Posts Tagged ‘Great Skua



Despite the massive reduction of Bonxies (up to 80%) we found a bathing group of Great Skuas this week in the heights of Scotland. Twenty-two birds eventually came together in a small lochan for a wash and brush up. The sighting prompted us to ponder what the collective noun should be for a group of skuas. We came up with ‘An attack’ of skuas.

I was in conversation with Simon Barnes about his wife’s lovely art installation at Cley. Cindy is very talented, if you are around please go and see it first-hand. I mentioned the sighting of the skuas to Simon and he said the following: ‘Surely an assault of bonxies. More violent and a punning hint of their environment’

What do you think?


Some you loose some you gain

Some great seabirds up in Mull. Interestingly very few Great Skuas but BIG flocks of Manx Shearwaters.

Bonxie Manx Shearwater


A stomach for it

Some people love them, some hate them. Without doubt a pelagic trip is the best way to see seabirds. There’s the rub … you need the stomach for it.

Earlier this month out of Tobormory in Mull we were lucky enough to have relatively calm seas and saw Storm Petrels, Manx Shearwaters and Great Skuas – one of which had been colour ringed in either Shetland or Handa Island to the north. At the time I took the series of shots of this Bonxie robbing a Kittiwake of a Sand Eel I never saw the ring. I almost discarded the one photo showing the ring as it was slightly out of focus but all the other shots in the series did not show the bird to be wearing a ring at all.

Storm Petrel

Manx Shearwater

Great Skua


Sinister Pirates

The sky was a pale blue and cloudless. The air was still; the gentle movement of the sea made a southing lapping sound against the hull. What had been a disturbing swell the previous evening had turned into a flat calm and the climbing sun was getting hot.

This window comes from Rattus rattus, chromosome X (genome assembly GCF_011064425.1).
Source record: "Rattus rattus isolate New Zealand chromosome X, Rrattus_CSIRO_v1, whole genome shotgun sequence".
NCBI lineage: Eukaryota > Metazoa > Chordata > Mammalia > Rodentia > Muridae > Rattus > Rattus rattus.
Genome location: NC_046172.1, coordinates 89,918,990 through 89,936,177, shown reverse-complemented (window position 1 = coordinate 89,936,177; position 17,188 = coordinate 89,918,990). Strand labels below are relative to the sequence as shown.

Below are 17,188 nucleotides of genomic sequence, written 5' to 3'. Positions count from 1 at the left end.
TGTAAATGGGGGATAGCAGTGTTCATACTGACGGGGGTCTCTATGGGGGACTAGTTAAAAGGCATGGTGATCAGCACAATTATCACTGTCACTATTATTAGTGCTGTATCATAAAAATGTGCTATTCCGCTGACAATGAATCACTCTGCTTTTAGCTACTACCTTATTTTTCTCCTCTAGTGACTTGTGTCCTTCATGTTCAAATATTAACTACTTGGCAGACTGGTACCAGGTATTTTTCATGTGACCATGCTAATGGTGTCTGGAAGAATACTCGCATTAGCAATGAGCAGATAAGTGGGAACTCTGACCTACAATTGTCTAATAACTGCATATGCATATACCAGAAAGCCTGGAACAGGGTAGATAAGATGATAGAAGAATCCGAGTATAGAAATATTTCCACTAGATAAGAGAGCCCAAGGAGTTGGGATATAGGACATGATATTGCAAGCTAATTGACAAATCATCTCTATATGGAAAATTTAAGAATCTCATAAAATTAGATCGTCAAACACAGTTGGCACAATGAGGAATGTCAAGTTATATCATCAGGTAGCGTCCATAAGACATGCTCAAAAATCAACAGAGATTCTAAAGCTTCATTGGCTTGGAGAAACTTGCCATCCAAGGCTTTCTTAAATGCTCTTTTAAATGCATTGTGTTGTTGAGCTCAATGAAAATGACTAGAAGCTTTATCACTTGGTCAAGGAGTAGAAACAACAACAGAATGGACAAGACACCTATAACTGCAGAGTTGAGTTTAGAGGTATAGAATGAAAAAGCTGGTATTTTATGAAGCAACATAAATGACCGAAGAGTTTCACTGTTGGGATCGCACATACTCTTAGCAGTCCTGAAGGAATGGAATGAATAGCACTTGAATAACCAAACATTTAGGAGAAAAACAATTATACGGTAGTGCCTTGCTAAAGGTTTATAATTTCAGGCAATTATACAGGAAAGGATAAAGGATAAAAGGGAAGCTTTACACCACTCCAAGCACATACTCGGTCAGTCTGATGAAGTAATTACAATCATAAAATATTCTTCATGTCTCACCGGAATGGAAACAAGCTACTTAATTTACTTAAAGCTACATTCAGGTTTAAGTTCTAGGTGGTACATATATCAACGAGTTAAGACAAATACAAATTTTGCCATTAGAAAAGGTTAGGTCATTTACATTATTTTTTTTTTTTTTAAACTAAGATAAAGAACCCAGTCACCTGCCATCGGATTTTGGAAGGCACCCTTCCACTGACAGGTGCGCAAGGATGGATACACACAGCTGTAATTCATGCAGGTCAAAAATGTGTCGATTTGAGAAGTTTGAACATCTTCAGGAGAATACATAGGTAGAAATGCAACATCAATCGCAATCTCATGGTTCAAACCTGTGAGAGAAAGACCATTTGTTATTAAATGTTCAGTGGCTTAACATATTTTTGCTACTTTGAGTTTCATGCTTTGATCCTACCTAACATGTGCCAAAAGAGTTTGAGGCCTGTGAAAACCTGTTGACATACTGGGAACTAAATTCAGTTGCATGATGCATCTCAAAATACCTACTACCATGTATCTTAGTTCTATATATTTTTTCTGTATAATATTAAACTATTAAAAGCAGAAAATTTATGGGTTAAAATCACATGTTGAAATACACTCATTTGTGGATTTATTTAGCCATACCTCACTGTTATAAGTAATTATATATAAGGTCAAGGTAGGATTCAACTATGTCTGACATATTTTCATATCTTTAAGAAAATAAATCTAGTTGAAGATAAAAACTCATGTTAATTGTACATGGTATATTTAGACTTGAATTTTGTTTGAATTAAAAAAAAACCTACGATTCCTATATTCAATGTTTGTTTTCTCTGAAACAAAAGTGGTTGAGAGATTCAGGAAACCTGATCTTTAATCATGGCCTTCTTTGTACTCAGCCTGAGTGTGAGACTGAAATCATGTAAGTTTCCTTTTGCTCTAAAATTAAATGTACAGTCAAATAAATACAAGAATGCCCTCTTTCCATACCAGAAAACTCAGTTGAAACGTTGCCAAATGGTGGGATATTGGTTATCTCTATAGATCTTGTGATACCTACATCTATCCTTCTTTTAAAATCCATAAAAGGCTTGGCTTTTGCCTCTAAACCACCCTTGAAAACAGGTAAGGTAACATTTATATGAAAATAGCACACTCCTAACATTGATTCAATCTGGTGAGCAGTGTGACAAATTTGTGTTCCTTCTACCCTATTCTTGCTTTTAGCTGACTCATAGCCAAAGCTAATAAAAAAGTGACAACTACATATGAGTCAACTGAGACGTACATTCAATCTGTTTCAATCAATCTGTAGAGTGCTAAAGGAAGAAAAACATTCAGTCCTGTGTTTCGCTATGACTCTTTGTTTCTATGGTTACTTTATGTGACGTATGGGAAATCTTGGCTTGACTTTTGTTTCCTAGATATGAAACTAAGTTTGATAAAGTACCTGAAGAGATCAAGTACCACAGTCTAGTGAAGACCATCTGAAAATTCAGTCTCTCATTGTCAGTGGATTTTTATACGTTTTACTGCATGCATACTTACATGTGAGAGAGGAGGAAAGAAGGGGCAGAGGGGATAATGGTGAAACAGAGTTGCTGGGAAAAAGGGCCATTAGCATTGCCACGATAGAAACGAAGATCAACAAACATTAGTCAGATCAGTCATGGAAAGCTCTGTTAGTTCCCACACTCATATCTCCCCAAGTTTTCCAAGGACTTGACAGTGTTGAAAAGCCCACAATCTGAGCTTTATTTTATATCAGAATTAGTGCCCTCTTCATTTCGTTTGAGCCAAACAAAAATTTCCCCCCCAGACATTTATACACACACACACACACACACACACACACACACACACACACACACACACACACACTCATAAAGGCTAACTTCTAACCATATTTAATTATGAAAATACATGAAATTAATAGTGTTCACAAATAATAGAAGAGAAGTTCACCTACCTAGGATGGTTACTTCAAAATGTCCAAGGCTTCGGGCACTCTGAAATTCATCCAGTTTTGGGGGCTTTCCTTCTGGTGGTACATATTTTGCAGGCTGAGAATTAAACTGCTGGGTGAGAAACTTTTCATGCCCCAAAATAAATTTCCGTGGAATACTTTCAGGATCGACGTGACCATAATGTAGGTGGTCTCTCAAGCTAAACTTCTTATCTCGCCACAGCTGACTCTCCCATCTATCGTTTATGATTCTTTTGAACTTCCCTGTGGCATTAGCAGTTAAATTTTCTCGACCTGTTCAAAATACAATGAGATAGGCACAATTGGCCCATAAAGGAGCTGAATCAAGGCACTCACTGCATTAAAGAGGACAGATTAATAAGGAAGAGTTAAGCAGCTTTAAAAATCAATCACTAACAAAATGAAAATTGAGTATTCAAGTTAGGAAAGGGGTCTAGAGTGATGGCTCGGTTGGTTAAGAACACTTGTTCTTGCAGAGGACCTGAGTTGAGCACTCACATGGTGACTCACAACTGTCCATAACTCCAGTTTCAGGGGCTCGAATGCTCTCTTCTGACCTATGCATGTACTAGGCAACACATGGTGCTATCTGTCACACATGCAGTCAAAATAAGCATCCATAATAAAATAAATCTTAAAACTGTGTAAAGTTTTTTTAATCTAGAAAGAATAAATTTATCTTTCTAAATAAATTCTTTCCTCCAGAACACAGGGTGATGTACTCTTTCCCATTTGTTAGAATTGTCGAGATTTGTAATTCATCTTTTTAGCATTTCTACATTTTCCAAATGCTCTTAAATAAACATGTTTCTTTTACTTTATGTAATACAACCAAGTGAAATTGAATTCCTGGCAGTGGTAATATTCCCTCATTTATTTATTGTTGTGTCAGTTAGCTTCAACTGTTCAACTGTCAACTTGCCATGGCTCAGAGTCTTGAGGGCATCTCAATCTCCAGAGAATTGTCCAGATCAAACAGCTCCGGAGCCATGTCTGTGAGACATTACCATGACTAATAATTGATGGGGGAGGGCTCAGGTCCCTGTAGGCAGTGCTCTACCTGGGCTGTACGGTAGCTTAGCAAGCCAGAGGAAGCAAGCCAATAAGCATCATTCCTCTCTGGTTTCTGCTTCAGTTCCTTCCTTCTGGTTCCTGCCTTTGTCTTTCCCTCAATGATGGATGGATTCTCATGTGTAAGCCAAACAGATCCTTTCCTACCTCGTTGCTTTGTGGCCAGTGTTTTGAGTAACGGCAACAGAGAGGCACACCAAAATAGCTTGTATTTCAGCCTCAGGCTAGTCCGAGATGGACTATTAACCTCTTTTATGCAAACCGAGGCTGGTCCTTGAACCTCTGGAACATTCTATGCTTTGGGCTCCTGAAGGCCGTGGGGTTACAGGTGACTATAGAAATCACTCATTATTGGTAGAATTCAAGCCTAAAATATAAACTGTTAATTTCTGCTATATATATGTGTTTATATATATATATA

We were on the edge of a ‘fall off’ in the middle of the North Sea; the western edge of the Dogger Bank. The Wildlife Tours and Education Seabird and Cetacean Pelagic was in progress. The upwelling current was pushing plankton and fish to the surface and there were things there exploiting the bonanza. Grey Seals 70 miles out to sea, a steady procession of Gannets diving and the odd Auk bringing an occasional Sand Eel to the surface were all seen.

The icing on the cake for avian fans was an adult Sabine’s Gull that slowly drifted over the boat to settle in our wake among the Fulmars … a Blue Fulmar among them. Minke Whales and Harbour Porpoise came later on our return journey.

Perhaps personally the best part of the trip for me was the close encounters with the Arctic and Great Skua’s. These are true pirates of the sea that came floating over us as they fed on our ‘chum trail’; elegant yet sinister birds.

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Mar 2023


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